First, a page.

42. Let’s be clear – TM’s decision was opportunistic.

    It has become apparent to the Tory hierarchy that Labour were/are going to do badly in the local elections and Corbyn would resign.

    So TM, anxious to take on JC at a GE, felt compelled to call a GE now to ensure that he was her opponent. I think this was the essential explanation for the timing of her announcement.

    Plus a couple of reassuring polls over the weekend.

  43. “This should be fun to watch…if Labour manage to hold on and Lib Dems recover their 2010 losses, who will form the next govt? ”

    Indeed, it would be very interesting if things that are highly unlikely to happen, occur.

    Interesting but not plausible on any evidence that anyone can put forward.

  44. @Pete B

    I guess so..its ‘private polling’ so who knows..I guess UKIP is not strong/was never strong in those ex Lib Dem seats anyway, so probably not relevant there.

    All these national swing projections don’t really work in Lib Dem seats….

  45. @RICHARD

    I reckon that May’s advisers have already taken these possible losses into account and still believe that they can win enough seats from Labour to more than make up for these losses, by quite a big margin.

    At present I am estimating a Labour meltdown and a Tory majority of around 70. LibDems will regain many of their losses, but not all, and end up with around 30-35 seats.

  46. OK, the ICM refusers reallocation firstly favours both Labour and the Tories over all other parties (by allocating 75% of Lab and Con partial refusers back, but only 50% for the others.

    Secondly it favours the Tories over Labour explicitly in the total refusers (who refuse to admit previous vote history), after repeating the first weighting.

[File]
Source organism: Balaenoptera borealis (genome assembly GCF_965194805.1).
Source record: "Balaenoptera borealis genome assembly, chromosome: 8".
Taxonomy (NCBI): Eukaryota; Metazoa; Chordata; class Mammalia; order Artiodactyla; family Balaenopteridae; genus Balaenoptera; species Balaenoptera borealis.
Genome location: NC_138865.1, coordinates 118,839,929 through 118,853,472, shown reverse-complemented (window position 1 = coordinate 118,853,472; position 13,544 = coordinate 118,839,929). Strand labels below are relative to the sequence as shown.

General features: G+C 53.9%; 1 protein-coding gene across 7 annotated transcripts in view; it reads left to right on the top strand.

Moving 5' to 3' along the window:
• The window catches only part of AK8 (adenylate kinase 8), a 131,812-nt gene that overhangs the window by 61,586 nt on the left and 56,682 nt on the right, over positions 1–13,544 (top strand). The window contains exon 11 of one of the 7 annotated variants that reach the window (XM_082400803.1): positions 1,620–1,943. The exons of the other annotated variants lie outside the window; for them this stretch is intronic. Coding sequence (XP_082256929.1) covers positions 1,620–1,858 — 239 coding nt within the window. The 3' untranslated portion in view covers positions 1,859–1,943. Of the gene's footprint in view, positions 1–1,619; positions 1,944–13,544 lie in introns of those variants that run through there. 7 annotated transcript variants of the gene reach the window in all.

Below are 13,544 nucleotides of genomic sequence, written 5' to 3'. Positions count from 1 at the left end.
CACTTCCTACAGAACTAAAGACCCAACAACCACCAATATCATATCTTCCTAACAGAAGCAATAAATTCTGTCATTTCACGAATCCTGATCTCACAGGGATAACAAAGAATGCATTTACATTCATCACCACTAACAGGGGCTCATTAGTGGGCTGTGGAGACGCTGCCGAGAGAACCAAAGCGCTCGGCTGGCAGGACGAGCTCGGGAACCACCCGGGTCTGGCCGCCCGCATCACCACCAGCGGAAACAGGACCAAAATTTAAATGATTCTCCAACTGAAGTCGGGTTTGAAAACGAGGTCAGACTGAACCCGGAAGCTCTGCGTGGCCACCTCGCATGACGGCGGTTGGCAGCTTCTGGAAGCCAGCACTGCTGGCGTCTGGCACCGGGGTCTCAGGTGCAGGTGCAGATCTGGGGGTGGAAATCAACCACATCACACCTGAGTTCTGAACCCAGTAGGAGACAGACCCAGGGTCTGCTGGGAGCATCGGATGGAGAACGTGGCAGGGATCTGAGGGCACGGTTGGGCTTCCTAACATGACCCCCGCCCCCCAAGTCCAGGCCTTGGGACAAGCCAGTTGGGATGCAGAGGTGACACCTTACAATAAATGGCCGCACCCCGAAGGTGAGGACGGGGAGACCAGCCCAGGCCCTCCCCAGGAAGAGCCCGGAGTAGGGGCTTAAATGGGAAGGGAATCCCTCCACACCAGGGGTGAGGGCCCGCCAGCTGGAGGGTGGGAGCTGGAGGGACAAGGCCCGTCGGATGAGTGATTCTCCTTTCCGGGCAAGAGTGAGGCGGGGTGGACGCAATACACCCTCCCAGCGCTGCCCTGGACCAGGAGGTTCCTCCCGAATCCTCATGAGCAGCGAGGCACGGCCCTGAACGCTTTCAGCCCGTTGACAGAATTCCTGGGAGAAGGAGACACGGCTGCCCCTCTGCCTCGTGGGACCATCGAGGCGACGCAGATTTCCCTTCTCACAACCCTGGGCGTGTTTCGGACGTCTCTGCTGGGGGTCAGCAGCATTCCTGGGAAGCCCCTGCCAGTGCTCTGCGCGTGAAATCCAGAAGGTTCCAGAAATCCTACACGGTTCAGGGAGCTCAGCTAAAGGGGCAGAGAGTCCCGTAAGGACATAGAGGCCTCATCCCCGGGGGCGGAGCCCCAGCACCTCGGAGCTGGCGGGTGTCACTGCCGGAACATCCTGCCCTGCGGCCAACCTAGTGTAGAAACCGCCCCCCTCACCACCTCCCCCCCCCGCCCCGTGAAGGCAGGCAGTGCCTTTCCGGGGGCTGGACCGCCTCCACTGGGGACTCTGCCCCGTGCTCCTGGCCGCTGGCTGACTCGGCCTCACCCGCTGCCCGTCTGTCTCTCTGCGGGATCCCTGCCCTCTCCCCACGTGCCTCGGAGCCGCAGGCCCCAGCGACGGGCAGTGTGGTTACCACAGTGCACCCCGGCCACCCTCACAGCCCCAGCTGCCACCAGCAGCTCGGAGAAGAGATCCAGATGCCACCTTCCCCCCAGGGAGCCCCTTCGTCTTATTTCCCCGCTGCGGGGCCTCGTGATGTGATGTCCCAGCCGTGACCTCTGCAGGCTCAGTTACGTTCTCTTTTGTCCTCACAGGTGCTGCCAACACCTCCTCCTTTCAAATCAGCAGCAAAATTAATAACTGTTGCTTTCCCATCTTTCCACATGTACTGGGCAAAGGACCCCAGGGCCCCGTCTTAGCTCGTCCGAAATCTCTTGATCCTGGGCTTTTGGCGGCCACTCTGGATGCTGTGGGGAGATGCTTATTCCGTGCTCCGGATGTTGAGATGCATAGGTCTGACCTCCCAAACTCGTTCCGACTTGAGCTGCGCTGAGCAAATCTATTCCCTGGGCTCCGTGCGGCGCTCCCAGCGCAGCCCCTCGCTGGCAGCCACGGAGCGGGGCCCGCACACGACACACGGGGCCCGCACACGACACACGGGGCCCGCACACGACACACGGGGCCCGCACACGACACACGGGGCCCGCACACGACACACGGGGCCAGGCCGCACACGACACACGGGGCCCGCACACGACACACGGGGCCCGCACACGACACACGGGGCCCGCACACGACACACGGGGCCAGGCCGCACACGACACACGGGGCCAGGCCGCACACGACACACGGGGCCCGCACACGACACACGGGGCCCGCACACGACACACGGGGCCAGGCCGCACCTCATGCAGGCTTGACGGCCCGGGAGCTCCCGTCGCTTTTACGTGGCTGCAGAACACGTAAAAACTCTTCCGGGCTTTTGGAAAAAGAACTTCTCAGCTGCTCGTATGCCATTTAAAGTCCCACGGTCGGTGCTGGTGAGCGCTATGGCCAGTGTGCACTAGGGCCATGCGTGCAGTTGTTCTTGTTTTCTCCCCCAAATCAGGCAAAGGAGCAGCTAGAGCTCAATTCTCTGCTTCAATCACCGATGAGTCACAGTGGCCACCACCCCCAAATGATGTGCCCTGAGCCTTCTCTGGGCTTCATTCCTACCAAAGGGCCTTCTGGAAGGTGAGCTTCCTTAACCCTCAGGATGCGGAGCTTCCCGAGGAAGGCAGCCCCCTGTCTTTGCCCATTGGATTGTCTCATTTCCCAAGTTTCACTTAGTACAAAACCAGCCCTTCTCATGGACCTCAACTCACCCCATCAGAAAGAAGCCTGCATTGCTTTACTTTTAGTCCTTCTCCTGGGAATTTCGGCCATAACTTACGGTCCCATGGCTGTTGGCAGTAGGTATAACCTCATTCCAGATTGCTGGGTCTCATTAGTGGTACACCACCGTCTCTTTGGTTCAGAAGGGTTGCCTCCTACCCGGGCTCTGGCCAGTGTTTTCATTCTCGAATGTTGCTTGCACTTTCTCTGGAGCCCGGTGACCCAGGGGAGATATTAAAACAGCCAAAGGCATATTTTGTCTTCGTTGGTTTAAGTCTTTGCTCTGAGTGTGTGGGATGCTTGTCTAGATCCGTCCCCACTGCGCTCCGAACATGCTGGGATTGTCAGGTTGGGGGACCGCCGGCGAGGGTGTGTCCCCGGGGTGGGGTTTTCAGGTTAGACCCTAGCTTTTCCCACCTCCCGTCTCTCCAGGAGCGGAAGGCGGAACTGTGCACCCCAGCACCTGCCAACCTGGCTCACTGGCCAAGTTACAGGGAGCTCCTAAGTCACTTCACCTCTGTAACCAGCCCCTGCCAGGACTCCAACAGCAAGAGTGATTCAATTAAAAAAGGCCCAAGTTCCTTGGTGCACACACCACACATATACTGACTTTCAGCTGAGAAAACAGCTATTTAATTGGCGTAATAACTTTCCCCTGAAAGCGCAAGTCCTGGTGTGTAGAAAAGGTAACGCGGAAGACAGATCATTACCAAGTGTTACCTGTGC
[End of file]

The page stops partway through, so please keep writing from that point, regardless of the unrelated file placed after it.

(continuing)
This methodology probably worked well in 2015 when Lib Dem don’t knows were switching to Labour and Tory, but if the opposite were happening it would underestimate the Lib Dem vote.

    The fact that ICM have an exceedingly complex method for dealing with DKs does not remove the fact that the more DKs, the less accurate the polls are likely to be…

  47. Richard
    I may be wrong, but I had the impression that UKIP were a force in the SW (of England, ON), where the LibDens are also strong.

  48. @DW

    “Are you under the false impression that France has Proportional Representation?”

    They have a two round system, which is akin to the alternative vote. Not fully proportional, but much more so than FPTP.

  49. G’night all. I’m about to turn into a pumpkin.

  50. The rationale for the election is simple: The government believes it cannot get through its parliamentary programme necessary for Brexit with the numbers it has.

    Whether the situation is likely to be materially better after an election remains to be seen, but the choice is between guaranteed failure and a gamble. The government has logically chosen the gamble.